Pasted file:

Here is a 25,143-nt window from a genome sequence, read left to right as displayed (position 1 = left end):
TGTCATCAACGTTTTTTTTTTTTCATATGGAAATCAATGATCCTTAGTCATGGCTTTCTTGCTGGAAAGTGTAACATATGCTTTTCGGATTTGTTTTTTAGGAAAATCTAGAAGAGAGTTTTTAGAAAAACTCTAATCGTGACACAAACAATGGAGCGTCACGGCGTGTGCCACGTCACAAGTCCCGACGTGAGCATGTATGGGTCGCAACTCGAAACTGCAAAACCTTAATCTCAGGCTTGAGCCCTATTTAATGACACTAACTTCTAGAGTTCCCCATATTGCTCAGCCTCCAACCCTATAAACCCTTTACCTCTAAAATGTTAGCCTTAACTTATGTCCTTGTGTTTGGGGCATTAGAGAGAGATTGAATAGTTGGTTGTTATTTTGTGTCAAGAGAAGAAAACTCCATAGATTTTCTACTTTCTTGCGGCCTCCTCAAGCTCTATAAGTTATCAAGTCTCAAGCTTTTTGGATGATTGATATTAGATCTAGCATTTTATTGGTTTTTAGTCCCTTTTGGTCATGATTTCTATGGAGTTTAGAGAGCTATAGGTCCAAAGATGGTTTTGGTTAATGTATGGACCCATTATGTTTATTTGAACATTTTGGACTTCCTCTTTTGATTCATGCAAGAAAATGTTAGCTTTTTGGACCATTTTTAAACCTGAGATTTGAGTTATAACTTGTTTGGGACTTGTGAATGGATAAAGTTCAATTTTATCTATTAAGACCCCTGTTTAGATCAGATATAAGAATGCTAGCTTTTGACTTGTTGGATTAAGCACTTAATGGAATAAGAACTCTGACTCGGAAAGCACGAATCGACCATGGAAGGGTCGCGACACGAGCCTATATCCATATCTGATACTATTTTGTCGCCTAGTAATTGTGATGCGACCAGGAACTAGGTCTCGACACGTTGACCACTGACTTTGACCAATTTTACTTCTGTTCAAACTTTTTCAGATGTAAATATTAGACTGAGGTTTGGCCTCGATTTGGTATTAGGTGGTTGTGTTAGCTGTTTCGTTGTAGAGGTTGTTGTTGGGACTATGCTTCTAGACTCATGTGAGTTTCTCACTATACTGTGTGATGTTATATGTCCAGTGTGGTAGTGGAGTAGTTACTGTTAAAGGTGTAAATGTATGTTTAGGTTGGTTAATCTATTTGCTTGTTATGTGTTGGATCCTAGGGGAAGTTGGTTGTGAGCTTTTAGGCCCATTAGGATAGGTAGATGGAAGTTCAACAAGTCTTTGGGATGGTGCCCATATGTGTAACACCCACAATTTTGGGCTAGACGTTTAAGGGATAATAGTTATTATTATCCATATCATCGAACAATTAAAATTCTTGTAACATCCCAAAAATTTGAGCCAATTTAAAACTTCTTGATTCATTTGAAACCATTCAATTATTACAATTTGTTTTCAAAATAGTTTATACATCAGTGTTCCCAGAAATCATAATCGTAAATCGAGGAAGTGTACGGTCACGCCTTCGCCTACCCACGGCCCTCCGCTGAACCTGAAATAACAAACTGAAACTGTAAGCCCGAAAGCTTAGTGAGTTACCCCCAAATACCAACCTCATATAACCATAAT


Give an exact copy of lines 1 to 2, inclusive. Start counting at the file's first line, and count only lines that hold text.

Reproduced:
Here is a 25,143-nt window from a genome sequence, read left to right as displayed (position 1 = left end):
TGTCATCAACGTTTTTTTTTTTTCATATGGAAATCAATGATCCTTAGTCATGGCTTTCTTGCTGGAAAGTGTAACATATGCTTTTCGGATTTGTTTTTTAGGAAAATCTAGAAGAGAGTTTTTAGAAAAACTCTAATCGTGACACAAACAATGGAGCGTCACGGCGTGTGCCACGTCACAAGTCCCGACGTGAGCATGTATGGGTCGCAACTCGAAACTGCAAAACCTTAATCTCAGGCTTGAGCCCTATTTAATGACACTAACTTCTAGAGTTCCCCATATTGCTCAGCCTCCAACCCTATAAACCCTTTACCTCTAAAATGTTAGCCTTAACTTATGTCCTTGTGTTTGGGGCATTAGAGAGAGATTGAATAGTTGGTTGTTATTTTGTGTCAAGAGAAGAAAACTCCATAGATTTTCTACTTTCTTGCGGCCTCCTCAAGCTCTATAAGTTATCAAGTCTCAAGCTTTTTGGATGATTGATATTAGATCTAGCATTTTATTGGTTTTTAGTCCCTTTTGGTCATGATTTCTATGGAGTTTAGAGAGCTATAGGTCCAAAGATGGTTTTGGTTAATGTATGGACCCATTATGTTTATTTGAACATTTTGGACTTCCTCTTTTGATTCATGCAAGAAAATGTTAGCTTTTTGGACCATTTTTAAACCTGAGATTTGAGTTATAACTTGTTTGGGACTTGTGAATGGATAAAGTTCAATTTTATCTATTAAGACCCCTGTTTAGATCAGATATAAGAATGCTAGCTTTTGACTTGTTGGATTAAGCACTTAATGGAATAAGAACTCTGACTCGGAAAGCACGAATCGACCATGGAAGGGTCGCGACACGAGCCTATATCCATATCTGATACTATTTTGTCGCCTAGTAATTGTGATGCGACCAGGAACTAGGTCTCGACACGTTGACCACTGACTTTGACCAATTTTACTTCTGTTCAAACTTTTTCAGATGTAAATATTAGACTGAGGTTTGGCCTCGATTTGGTATTAGGTGGTTGTGTTAGCTGTTTCGTTGTAGAGGTTGTTGTTGGGACTATGCTTCTAGACTCATGTGAGTTTCTCACTATACTGTGTGATGTTATATGTCCAGTGTGGTAGTGGAGTAGTTACTGTTAAAGGTGTAAATGTATGTTTAGGTTGGTTAATCTATTTGCTTGTTATGTGTTGGATCCTAGGGGAAGTTGGTTGTGAGCTTTTAGGCCCATTAGGATAGGTAGATGGAAGTTCAACAAGTCTTTGGGATGGTGCCCATATGTGTAACACCCACAATTTTGGGCTAGACGTTTAAGGGATAATAGTTATTATTATCCATATCATCGAACAATTAAAATTCTTGTAACATCCCAAAAATTTGAGCCAATTTAAAACTTCTTGATTCATTTGAAACCATTCAATTATTACAATTTGTTTTCAAAATAGTTTATACATCAGTGTTCCCAGAAATCATAATCGTAAATCGAGGAAGTGTACGGTCACGCCTTCGCCTACCCACGGCCCTCCGCTGAACCTGAAATAACAAACTGAAACTGTAAGCCCGAAAGCTTAGTGAGTTACCCCCAAATACCAACCTCATATAACCATAAT